America’s leftists... have long considered it wrong for those on the right to oppose central government action on the principle of limiting the federal government to enumerated powers. But in the decades of my life, this point of contention has shifted from an honest political debate to the enforcement of a religious doctrine. No longer are logical arguments made from the left. Partisans of the left’s point of view merely express reflexive horror, demonize those making the limited-government argument, and invoke the horrible problem – whatever it is (or was) – as the evidence that it is essentially satanic to oppose doing the thing they propose to do about it. Logical and temperate discourse has no place in this dynamic; it is reminiscent mainly of fire-and-brimstone demagoguery.

This is not just a dangerous way to make law, it’s a way that must inevitably lead to greater and greater overreach. Nothing we do, nothing we are is protected from the federal government if we sit still for these elisions and ellipses in our observance of constitutional limits. Most of the first ten Amendments can be effectively abrogated – and the abrogation called due process of law – by the exercise of the “authority to regulate interstate commerce,” or by findings based on “privacy” and the Fourteenth Amendment, or by the exercise of eminent domain.

Letting the federal government overreach in its application of these concepts, first in one instance and then in another and another, is what has led to the individual purchase mandate for health insurance and the other assumptions of federal authority in Obamacare. Under the Obama executive and the current Congress, every effort is being made to extend that authority far beyond what most Americans consider appropriate, from centrally regulating the thermostat in your home to forcing the internet into the “common carrier” model of television and radio, so that content can be regulated by virtual channelization and access- or broadcast-licensing procedures. (Bloggers, that means you.)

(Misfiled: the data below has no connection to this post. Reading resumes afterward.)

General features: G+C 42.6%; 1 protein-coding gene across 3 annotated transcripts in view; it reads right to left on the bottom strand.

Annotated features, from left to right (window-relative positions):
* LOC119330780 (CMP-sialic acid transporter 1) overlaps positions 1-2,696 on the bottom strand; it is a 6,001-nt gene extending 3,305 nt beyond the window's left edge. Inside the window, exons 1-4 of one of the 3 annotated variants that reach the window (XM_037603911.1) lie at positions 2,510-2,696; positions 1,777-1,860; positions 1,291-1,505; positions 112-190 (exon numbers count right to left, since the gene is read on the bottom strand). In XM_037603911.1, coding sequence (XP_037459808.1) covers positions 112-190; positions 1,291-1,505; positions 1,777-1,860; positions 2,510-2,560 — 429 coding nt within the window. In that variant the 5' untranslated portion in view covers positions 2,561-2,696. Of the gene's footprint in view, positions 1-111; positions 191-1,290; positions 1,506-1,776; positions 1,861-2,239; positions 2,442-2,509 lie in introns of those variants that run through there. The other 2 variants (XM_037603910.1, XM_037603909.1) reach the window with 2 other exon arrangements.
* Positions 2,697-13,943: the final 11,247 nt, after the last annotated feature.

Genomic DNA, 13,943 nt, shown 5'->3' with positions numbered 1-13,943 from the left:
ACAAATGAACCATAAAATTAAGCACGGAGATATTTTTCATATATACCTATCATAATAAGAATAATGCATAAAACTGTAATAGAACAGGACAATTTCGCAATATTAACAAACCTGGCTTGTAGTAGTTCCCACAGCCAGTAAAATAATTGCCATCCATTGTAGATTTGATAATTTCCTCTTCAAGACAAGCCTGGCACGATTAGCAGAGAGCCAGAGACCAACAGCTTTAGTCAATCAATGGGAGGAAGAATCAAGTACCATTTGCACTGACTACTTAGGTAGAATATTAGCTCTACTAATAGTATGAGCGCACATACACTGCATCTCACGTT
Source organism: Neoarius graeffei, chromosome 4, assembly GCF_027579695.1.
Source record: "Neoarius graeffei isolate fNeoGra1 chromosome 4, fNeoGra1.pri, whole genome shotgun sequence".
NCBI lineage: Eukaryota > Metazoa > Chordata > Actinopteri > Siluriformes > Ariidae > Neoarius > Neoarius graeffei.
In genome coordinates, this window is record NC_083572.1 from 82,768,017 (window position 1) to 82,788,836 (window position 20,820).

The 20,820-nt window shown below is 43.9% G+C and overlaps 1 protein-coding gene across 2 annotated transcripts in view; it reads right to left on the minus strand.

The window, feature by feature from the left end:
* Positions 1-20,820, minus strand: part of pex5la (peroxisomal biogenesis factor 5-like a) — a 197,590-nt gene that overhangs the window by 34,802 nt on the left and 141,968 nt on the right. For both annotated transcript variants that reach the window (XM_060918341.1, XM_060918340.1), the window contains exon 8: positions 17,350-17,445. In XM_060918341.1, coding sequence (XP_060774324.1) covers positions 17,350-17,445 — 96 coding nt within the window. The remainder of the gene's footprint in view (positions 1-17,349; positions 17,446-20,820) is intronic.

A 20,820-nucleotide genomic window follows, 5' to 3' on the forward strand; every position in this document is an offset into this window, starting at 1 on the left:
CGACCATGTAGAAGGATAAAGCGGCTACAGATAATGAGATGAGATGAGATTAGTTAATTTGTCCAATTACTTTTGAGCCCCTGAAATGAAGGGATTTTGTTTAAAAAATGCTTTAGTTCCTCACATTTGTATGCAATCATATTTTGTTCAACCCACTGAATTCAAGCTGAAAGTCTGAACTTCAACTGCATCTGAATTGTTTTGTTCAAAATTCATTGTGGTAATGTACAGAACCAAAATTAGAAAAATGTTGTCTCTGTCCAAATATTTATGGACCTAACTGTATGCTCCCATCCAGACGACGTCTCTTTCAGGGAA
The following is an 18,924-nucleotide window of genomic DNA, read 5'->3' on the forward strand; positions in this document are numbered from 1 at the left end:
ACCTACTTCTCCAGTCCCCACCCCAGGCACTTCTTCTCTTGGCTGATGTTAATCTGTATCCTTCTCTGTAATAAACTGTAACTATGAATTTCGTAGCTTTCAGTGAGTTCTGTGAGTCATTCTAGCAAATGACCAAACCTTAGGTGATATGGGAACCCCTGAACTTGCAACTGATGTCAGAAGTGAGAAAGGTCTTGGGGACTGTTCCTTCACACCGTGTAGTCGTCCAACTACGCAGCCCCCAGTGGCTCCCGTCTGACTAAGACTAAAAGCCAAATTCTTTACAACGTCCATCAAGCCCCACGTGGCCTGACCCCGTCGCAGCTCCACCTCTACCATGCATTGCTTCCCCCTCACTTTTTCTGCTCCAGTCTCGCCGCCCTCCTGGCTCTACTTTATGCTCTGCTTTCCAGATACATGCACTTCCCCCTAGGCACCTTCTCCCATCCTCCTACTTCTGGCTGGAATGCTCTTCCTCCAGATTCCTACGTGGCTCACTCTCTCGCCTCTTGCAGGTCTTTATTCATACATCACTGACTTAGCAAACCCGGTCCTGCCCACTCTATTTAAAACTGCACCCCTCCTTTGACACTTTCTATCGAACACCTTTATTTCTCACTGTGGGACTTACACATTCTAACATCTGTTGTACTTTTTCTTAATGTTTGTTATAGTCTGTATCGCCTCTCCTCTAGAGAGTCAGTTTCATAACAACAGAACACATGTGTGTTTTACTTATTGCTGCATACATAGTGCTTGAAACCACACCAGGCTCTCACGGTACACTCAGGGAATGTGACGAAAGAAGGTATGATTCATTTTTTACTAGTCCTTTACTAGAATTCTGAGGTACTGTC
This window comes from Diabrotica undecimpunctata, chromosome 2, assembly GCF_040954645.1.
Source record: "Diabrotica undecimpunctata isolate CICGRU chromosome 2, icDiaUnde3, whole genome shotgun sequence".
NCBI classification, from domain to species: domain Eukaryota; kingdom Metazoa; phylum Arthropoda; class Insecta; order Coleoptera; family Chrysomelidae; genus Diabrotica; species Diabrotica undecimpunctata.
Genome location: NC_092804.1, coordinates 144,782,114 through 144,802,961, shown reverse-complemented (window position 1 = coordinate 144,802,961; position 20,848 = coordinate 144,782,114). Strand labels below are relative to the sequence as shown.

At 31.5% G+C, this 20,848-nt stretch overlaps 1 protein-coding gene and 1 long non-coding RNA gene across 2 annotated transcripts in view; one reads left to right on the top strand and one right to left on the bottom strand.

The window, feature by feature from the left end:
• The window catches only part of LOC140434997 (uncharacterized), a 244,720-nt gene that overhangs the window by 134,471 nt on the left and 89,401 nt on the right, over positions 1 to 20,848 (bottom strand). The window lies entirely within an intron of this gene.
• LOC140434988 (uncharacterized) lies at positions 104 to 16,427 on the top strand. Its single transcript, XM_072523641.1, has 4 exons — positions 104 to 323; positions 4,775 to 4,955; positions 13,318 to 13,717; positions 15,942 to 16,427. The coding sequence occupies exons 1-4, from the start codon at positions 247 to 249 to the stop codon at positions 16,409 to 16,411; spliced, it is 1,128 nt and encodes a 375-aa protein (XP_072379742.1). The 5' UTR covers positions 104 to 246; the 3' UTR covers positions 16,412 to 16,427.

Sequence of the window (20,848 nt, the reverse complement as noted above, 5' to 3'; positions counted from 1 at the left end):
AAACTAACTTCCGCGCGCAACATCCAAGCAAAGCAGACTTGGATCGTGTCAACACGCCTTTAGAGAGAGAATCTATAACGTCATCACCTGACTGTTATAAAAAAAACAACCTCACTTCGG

Tacit, unexamined acceptance of federal authority to do these things is what Rand Paul is challenging. In 2010, he is the one asking people to think, rather than to merely repeat doctrinaire talking points taught to them since birth. His critics, on the other hand, sound like nothing so much as children reciting a catechism, and tsk-tsk-ing over those who don’t recite it in exactly the same way. That includes many of his critics on the right – who have agreed to be governed by a list of pieties that makes effective dissent from the left’s religious doctrine impossible.

As I have said before, The First Church of Fundamentalist Leftism IS a religion and one that is being increasingly enforced as a state religion, while all others (Islam possibly excepted) are silenced under the "freedom FROM religion" misreading of the Constitution's "freedom OF religion."

Any dissent from the one, true State religion, especially by them dang "Bible-clinging" idiots, must be crushed. No wonder the left doesn't get so bent over Islamofascism. Birds of a feather.

No comments: